Chinese: 7 languages and 49 dialects?
UPDATE: Thanks to ahbin in the comments, I’ve added “Ping Speech” (平话) as a dialect of Cantonese. Its omission was an oversight for which I owe maybe 2 million people an apology. That brings us to 50 “sub-fangyan” (次方言) under the original 7 fangyan. This makes the title of my post obsolete, but what the heck. The sub-fangyan vs fangyan decision follows the basic scheme of the Chinese Language Atlas (中国语言地图集)
How should Chinese be categorized, linguistically?
Fundamentals of Chinese Dialect Studies (《汉语方言学基础教程》：李小凡，项梦冰) describes how in the first half of the 20th century, the proposed divisions of Chinese increased from four in early scholarship, up to eleven in one scheme. Now most scholars are back down to seven or eight. But between language change and debates about definition, it’s a question that guarantees academic employment for years to come.
7/49 is the plan I’ve just posted on the Phonemica blog. I’m pasting the chart below.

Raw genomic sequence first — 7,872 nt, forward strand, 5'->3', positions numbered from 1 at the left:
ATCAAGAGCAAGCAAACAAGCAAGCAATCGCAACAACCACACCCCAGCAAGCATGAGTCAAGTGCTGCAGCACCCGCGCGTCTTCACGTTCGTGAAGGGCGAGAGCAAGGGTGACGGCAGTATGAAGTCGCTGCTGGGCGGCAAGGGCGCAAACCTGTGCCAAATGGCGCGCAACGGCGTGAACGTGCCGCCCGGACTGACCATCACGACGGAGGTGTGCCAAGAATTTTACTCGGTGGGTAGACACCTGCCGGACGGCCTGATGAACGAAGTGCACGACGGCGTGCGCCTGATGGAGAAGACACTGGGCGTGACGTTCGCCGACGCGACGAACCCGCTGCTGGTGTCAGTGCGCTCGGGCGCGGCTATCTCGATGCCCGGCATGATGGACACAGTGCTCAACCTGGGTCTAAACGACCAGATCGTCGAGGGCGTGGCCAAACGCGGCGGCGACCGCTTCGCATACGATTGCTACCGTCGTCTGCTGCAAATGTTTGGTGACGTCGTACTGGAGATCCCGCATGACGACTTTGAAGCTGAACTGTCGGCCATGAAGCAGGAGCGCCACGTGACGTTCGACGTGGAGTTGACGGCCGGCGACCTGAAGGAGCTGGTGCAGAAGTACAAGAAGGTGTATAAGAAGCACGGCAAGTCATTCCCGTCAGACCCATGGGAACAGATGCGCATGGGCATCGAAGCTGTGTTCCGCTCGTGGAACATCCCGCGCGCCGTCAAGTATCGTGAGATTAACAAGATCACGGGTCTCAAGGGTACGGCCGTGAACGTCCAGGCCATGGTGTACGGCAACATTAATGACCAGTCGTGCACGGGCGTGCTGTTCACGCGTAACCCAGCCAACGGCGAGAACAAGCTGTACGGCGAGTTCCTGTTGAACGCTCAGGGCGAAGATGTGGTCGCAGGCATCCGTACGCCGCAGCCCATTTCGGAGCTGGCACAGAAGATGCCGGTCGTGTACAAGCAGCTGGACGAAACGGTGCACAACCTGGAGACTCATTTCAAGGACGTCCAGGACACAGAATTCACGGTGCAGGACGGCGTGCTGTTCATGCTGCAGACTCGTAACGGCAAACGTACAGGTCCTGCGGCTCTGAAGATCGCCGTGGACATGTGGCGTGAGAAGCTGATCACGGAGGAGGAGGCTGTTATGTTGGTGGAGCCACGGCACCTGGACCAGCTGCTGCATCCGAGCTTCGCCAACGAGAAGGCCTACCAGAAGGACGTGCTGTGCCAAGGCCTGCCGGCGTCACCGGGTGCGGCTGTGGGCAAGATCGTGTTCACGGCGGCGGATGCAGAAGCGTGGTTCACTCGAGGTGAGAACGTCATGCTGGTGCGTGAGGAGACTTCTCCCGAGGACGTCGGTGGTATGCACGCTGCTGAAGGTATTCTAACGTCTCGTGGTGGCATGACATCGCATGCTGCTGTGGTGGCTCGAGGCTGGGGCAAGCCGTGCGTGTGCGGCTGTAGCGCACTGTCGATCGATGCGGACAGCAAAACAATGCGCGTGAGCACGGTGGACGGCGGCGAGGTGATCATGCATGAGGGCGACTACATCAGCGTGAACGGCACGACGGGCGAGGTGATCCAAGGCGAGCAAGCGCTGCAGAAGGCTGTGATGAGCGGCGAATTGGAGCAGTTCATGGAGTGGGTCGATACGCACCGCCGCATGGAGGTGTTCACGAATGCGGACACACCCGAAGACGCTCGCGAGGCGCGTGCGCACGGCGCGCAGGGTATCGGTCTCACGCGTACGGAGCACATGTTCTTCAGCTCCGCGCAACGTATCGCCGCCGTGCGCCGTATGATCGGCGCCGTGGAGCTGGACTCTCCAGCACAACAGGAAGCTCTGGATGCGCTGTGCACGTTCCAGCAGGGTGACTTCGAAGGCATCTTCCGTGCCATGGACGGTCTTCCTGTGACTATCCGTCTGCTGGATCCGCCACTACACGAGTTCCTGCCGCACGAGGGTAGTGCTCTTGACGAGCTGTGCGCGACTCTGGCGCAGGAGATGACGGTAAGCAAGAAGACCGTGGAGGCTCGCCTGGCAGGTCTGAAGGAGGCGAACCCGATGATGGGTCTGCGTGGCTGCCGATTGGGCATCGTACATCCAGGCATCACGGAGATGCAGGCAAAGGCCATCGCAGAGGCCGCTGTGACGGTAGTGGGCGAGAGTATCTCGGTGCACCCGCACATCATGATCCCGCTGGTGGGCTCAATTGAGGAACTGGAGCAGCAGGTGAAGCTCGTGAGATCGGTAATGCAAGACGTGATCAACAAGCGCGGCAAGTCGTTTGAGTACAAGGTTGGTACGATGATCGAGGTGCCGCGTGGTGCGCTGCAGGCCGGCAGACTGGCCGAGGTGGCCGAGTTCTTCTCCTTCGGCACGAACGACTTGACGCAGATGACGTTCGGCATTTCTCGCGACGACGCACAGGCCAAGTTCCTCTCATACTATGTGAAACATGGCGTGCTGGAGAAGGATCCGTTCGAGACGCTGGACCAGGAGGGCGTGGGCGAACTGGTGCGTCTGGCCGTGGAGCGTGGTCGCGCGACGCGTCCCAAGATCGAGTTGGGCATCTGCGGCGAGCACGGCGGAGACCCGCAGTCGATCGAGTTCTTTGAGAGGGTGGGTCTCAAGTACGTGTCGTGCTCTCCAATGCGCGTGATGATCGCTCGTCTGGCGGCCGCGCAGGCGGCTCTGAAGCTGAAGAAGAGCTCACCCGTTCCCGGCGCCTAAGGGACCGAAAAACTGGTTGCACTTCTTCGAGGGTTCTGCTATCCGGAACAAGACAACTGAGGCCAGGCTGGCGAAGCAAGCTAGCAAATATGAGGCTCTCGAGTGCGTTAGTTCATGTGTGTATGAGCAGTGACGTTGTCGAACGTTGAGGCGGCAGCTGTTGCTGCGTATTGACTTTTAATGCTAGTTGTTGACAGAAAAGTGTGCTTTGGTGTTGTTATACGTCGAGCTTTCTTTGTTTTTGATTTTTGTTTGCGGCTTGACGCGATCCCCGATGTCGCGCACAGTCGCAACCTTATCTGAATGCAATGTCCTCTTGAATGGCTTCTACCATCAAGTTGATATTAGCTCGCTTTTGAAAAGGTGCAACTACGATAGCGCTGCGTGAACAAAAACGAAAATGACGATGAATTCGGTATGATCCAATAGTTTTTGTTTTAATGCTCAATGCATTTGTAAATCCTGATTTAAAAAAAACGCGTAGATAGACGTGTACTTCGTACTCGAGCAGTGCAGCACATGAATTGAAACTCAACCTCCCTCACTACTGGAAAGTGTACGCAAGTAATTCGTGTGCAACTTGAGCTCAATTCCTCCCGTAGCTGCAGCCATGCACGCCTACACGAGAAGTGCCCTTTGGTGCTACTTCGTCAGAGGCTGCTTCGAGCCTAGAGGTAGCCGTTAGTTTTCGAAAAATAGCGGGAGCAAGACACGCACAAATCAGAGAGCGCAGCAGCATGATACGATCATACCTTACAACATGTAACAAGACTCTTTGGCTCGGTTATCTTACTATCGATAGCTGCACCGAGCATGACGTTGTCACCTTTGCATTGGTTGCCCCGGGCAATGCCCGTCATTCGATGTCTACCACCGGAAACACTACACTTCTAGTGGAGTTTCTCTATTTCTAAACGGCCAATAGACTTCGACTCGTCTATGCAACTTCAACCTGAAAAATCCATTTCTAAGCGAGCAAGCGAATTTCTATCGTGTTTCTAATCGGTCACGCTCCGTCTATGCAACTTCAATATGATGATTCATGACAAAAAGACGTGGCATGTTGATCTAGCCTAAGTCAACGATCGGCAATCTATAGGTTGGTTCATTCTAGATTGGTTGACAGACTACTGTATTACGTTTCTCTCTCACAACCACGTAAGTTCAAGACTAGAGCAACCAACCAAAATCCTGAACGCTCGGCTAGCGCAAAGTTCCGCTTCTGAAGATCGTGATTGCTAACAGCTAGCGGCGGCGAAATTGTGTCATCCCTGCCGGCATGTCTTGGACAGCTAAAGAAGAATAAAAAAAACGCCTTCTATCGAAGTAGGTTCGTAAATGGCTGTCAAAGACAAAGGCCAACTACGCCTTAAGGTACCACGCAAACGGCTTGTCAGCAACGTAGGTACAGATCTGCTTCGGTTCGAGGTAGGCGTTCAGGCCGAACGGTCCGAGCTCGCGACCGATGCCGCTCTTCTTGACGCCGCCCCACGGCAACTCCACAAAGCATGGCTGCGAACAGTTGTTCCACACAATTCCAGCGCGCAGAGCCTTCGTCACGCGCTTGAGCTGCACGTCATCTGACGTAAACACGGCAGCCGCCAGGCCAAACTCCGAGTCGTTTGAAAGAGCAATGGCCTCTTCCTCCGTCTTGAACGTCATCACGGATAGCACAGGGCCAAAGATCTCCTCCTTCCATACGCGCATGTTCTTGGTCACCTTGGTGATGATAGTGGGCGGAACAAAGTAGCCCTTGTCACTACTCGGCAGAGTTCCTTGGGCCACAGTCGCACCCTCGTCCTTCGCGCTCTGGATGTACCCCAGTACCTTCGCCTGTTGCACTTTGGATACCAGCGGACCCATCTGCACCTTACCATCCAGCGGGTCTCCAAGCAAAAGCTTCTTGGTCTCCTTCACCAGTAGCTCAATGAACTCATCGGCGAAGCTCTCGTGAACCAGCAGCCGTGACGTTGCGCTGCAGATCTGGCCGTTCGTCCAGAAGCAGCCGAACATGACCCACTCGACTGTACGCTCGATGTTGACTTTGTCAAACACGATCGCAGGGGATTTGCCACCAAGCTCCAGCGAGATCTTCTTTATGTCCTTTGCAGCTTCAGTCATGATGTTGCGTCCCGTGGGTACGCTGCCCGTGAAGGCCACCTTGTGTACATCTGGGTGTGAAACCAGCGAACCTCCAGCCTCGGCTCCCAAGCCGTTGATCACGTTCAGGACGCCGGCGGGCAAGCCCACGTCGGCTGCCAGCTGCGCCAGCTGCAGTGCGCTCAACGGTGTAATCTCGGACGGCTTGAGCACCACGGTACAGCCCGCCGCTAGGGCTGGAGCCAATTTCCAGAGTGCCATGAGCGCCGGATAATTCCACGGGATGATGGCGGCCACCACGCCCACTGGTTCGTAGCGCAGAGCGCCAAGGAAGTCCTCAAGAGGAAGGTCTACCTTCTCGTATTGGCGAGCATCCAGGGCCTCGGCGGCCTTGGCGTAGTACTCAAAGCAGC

For Phonemica, in a certain way, it doesn’t matter. Since the goal there is to collect recordings from speakers of every variety of Chinese, you can take a strictly empirical approach to judging whether recording A is “the same dialect” as recording B. Heck, if “mutual intelligibility” is your criterion, we’ve already got one recording that is nominally Mandarin (Lower Yangtze Mandarin) but seems to stump most fluent speakers of putonghua.
Still, we need an organizational scheme as a starting point, and for now, this is it. There’s plenty to debate, from high-level categories to mere names. I’m looking forward to your thoughts.